If the Bearcats and the Aztecs are brothers in their approach, the Bearcats and the VCU Rams are more like distant cousins. Both teams want to win with defense, but their methods for winning on defense are very, very different. The Bearcats are nothing short of a brick wall in the half court, and they want to play the game in the half court. Its easier for the Bearcats to wear on teams over 40 minutes by forcing them to play in the half court. Even when the Bearcats pressure teams full court, they don't do so in an aggressive trapping style. They commit two guys to pressure the ball handler into taking as much time as possible to get the ball over half court. The goal, make teams work to get the ball across the halfway line in under 10 seconds. Then make them grind against your half court defense for 25 seconds. The Bearcats defense as currently deployed is attrition based. Turnovers and run outs are an added bonus, they are not the goal.
The Rams under Shaka Smart are really the antithesis, there is even an easy to digest buzz word that can be used to over simplify what they want to do defensively.
It is brought up every single time someone tries to explain VCU basketball for the neutral fan. It has become the single by word for VCU basketball, as much a part of their brand as the C-Paw is for the Bearcats. For Shaka Smart the goal is to force the opposing offense to play at an ever faster, ever more destructive pace.
That is why two teams who's reputation to outsiders really begins and ends with defense are actually practitioners of wildly divergent styles of basketball. The battle ground for the Bearcats and the Rams is a familiar one, the pace of play. VCU wants nothing more than to play a game with north of 70 possessions. When VCU has struggled this year it has been with teams who have inflicted their pace of play onto the Rams.
Consider this; in the Ram's three losses this year* those games were played at a glacial pace, an average of 61 possessions per game. In their seven wins the pace has been much, much faster with an average of about 72 possessions per game. That is a huge disparity to be sure, but it is just the start of it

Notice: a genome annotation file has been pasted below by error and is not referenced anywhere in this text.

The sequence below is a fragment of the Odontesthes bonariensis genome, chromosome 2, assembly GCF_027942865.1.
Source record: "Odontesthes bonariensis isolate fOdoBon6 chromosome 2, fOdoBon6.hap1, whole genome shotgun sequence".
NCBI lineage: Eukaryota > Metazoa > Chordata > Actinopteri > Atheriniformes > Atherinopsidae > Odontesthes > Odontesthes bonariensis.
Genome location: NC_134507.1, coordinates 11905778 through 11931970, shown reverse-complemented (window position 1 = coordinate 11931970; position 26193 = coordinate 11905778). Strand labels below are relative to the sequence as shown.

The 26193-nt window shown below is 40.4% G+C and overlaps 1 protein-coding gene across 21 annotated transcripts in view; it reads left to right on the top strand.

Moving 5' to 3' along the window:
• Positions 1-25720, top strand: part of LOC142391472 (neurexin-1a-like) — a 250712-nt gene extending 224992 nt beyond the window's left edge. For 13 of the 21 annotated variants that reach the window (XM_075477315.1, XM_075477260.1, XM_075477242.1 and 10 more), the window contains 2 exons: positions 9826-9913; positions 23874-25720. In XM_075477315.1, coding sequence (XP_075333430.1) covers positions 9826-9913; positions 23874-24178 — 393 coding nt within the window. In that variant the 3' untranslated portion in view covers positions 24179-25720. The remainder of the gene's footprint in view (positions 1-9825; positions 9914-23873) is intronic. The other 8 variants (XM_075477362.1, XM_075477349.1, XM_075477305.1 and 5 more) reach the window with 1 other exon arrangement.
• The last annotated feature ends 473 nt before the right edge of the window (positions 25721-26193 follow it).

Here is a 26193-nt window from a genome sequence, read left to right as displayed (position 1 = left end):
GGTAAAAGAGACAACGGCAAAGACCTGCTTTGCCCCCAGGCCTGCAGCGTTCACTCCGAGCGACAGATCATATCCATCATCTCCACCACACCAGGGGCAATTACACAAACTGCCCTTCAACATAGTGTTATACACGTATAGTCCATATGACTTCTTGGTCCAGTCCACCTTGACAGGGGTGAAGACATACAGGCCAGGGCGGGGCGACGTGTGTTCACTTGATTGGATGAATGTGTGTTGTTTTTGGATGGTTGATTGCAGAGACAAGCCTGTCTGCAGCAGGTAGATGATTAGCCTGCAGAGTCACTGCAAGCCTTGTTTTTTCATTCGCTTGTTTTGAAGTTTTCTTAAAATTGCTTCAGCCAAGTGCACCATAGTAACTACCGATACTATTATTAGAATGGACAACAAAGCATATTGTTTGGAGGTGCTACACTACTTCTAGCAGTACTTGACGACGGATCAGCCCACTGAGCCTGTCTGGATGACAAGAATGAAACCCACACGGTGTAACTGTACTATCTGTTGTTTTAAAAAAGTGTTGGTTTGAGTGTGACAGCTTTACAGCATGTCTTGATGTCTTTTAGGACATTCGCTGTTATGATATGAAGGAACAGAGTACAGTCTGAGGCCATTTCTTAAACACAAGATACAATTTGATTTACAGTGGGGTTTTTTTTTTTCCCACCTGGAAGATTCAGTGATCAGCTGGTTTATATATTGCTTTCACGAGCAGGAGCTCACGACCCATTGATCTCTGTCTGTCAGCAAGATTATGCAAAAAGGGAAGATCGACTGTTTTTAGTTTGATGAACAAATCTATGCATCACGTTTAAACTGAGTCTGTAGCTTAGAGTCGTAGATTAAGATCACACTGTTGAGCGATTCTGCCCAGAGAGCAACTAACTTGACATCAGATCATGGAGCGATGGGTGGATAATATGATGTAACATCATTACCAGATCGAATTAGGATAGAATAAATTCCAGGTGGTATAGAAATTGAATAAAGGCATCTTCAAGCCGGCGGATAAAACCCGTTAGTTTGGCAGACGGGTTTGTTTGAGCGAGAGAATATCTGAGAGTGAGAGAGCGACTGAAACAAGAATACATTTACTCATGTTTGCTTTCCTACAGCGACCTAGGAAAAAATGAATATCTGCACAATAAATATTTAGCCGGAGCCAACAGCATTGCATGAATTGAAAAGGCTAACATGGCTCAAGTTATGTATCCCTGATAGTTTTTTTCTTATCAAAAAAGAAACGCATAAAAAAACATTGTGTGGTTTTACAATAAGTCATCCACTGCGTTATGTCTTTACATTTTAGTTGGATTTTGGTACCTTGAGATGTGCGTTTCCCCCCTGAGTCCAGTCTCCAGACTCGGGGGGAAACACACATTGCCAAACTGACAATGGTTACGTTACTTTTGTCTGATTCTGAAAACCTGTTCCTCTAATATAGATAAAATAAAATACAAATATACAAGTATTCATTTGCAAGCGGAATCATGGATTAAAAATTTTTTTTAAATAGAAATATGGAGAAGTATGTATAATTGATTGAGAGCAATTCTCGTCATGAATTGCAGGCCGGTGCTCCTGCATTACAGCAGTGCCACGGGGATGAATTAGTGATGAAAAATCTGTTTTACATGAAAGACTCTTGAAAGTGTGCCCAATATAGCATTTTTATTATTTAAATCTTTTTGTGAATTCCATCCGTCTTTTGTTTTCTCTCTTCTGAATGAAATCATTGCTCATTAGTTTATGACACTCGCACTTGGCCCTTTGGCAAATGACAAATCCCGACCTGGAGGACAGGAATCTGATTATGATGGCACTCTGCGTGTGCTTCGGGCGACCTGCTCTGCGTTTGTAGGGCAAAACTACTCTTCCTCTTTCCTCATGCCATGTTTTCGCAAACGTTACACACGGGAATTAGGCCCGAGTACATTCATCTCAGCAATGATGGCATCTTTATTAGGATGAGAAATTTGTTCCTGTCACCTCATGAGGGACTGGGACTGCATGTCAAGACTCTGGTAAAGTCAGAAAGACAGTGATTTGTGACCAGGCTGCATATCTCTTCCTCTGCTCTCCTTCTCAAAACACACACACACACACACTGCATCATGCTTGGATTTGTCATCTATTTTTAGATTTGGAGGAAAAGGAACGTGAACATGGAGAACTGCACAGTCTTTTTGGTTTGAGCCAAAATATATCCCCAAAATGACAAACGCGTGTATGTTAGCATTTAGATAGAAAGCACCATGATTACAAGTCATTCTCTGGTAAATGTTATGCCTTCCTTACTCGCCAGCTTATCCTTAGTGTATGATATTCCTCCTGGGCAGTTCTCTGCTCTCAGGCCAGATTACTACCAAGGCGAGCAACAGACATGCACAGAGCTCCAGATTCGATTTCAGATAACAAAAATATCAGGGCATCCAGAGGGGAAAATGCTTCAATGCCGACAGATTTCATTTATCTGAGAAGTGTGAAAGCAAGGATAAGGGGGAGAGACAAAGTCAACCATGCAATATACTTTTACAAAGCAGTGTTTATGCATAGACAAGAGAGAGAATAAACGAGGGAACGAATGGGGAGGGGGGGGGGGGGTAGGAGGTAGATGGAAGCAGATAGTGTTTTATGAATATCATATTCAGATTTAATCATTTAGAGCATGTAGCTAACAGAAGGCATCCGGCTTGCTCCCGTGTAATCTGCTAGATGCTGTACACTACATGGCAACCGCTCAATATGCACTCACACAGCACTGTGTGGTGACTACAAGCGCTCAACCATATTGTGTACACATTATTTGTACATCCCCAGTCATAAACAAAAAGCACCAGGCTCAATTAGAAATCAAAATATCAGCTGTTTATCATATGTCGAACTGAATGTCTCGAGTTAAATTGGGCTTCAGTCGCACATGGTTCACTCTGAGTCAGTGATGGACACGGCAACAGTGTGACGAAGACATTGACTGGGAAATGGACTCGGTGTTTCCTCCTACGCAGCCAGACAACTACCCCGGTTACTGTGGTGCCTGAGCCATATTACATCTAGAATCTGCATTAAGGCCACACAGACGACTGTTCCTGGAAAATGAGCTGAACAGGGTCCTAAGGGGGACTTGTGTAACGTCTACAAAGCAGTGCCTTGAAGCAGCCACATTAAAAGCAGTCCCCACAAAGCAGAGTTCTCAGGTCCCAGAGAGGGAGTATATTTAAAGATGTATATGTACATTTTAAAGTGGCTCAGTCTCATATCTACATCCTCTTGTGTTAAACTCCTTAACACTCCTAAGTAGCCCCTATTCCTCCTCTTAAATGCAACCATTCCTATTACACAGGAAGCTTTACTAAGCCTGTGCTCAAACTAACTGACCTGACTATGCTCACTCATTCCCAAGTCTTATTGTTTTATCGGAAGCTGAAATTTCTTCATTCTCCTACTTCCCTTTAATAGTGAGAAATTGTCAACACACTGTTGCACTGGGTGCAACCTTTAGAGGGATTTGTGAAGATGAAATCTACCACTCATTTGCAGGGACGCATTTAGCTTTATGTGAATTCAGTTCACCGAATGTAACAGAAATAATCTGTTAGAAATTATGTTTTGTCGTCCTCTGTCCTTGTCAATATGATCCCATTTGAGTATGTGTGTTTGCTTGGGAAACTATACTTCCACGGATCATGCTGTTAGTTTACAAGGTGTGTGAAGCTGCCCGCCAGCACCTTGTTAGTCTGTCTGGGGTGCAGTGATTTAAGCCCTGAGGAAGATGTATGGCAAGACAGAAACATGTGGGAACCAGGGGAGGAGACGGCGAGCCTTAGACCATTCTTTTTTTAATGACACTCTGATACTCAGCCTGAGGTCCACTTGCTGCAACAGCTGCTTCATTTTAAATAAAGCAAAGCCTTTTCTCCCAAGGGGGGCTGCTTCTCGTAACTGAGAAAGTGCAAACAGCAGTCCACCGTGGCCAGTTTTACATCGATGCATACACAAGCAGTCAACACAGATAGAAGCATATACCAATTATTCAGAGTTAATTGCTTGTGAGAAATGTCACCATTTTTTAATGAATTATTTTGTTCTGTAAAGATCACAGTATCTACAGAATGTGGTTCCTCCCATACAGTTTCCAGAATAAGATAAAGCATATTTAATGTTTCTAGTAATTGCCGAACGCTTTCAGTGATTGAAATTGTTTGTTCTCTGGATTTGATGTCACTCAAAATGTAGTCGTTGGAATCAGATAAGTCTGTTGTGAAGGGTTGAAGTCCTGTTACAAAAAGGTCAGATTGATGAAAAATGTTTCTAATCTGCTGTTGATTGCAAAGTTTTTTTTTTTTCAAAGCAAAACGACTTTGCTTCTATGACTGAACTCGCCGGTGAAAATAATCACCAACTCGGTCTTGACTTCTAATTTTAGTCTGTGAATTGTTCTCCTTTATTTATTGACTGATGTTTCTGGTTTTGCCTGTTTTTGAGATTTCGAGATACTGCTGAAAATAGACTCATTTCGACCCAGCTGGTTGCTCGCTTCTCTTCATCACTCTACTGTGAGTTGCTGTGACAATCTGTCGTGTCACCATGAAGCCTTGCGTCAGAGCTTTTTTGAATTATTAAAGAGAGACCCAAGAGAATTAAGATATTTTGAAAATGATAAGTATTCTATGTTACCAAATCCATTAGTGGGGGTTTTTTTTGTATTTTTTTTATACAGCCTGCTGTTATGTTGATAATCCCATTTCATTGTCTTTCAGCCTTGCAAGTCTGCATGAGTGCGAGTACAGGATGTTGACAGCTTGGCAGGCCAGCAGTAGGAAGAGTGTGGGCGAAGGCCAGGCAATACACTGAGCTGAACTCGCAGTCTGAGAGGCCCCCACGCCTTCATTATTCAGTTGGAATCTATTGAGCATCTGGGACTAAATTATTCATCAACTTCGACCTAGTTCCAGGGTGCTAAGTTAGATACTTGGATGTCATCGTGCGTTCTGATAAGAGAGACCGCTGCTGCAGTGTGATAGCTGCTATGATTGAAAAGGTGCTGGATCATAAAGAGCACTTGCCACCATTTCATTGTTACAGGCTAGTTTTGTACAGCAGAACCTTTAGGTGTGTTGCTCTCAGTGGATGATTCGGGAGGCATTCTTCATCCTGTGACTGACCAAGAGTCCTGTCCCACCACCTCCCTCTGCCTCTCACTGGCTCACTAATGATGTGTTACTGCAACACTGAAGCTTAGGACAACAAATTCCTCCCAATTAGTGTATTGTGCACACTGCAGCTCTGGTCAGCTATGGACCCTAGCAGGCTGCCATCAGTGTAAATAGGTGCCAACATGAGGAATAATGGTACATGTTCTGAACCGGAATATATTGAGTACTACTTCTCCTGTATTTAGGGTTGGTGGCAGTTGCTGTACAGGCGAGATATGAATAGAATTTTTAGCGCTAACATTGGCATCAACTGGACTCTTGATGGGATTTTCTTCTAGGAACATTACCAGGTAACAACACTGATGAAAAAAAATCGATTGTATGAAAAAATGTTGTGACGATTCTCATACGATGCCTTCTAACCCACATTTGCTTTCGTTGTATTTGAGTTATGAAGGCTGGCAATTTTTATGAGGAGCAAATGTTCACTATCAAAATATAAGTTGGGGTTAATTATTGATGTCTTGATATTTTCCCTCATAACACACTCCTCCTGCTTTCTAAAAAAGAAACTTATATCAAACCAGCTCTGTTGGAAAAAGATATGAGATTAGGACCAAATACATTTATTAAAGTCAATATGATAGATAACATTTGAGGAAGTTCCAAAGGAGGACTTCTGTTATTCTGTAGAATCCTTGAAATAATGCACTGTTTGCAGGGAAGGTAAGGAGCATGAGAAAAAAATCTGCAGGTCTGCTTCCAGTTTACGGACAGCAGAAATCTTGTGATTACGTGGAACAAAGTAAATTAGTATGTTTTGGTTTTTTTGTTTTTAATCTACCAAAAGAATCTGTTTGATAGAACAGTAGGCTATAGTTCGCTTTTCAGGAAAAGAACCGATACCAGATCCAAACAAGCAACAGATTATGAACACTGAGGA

*Villanova, Old Dominion, and Virginia
What's really fascinating to me is that those three teams also posted sky high efficiency numbers relative to the rest of the Rams opponents. Villanova posted an efficiency rating of 128.3, OD
BU posted a 114.1 and Virginia posted a 123.3. Northern Iowa and Illinois State both prefer to play with the kind of deliberate pace that the Bearcats favor, and both had some success against the Rams in losses.
Its not just the defensive end where the Rams struggle against teams that force them to play in the half court. Their worst two outings offensively this season have come against Villanova and UVA, where they posted efficiency numbers well under 100*
*Remember that an efficiency number of 100 is, more or less, perfectly average.
The long and the short of it is that the Bearcats are a tough match up for VCU because they resist the urge to play faster. The whole goal of the Havoc style is to force the opposition to play at a pace beyond their means. The faster the opposition plays, the more comfortable they become. That won't really work against the Bearcats, a lot of teams have tried to speed the Bearcats up in the Mick Cronin era, but you can count on a hand or two the number of times that has been successful at that; Ohio State in the sweet 16, at Villanova in 2011, the crosstown shootout in 2009 and that might be the list.
Most teams that have tried that approach have reached the conclusion that I reached with Mick a long time ago. It doesn't really matter how much you poke and prod, or yell and scream at a glacier to move faster. At the end of the day it is still a glacier, and it is going to take it's sweet time going where ever it is it's going. Here is to VCU coming to the same realization today.